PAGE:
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The wildly banal interior design of sex cams

Photographer Kurt Hollander captures the anodyne details of erotic video chat studios.

Does anyone really need throw pillows and headboards to set the mood for video sex? That’s the question I found myself asking after looking at the fascinating work of New York-born and Mexico- and Colombia-based photographer Kurt Hollander, who documents the sets where webcam performers work in his series, Erotic Videochat Studios.

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Though some sets are specific, what really surprises me about Hollander’s photos is the sheer normalcy of many of the bedrooms, which look like they were outfitted by a suburban furniture mega-store. They’re full of deliberate details: fake flowers arranged in baskets, white and gold leaf sculpted headboards, polyester pillows. More than “camming” sets, they look like photos lifted from a “cozy, classic apartment” entry on AirBnB.

[Photo: Kurt Hollander]

The bedroom sets are located in the city of Cali, Colombia–the world’s second largest provider of these video services. Hollander says via email that he went first went to Cali in 2013 to take photographs of a huge thematic love motel. “I lived in the motel for two weeks and spent most of the time taking portraits of the cement installations, paintings, and objects that adorned the 150 theme rooms couples would rent for up to two hours of pure pleasure,” he explains. “The disconnect between the brightly colored folk-art environments and the wild sex clients would have all around the room added a sense of the surreal to the photographs.” His book of the photographs, The Joyous Life (Popular Culture and Sex in Cali), is currently awaiting a publisher.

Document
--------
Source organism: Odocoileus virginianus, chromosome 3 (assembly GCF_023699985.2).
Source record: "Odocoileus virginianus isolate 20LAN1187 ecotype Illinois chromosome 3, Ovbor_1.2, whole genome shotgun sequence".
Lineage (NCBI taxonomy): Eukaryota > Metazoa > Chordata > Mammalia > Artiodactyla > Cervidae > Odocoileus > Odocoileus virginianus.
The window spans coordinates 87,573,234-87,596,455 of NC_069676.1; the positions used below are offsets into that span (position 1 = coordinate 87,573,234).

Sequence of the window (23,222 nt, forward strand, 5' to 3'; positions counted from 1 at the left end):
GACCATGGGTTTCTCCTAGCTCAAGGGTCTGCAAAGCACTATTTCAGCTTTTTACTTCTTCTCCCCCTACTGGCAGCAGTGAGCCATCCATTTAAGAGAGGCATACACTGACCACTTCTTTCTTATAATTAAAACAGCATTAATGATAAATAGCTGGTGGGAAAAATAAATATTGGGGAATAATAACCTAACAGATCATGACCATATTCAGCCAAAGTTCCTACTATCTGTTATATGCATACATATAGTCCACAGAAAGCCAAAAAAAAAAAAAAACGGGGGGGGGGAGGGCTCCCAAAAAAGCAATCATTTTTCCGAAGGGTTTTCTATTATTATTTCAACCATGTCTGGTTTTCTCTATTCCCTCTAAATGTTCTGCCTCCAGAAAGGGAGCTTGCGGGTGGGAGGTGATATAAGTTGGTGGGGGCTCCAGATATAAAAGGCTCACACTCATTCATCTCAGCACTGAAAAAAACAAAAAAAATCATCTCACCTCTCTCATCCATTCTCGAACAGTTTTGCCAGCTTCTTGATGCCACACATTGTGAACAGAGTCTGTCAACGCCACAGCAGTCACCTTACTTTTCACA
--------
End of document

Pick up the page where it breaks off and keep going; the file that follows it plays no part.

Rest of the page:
Hollander has documented many other aspects of sex culture in the city, including massage parlors, men’s clubs, spas, porn cinemas, swingers’ clubs, gang bang parties, and brothels, but he says the most consistently surreal environments were those of erotic video chat studios, which have dozens of rooms equipped with a computer and camera that transmit streaming videos of models 24 hours a day, all located inside of large, nondescript buildings in residential and commercial neighborhoods.

The bedroom sets inside these buildings embody the bland sameness of middle-class master bedrooms found in suburban homes and hotels all over the world, seemingly in contrast to their role as the background of sex videos that are broadcast to millions. But perhaps that’s the entire point of such a deliberate setup: to make it seem like viewers are peeking between the blinds of the house next door and watching everything that goes on there.

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About the author

Jesus Diaz founded the new Sploid for Gawker Media after seven years working at Gizmodo, where he helmed the lost-in-a-bar iPhone 4 story. He's a creative director, screenwriter, and producer at The Magic Sauce and a contributing writer at Fast Company.

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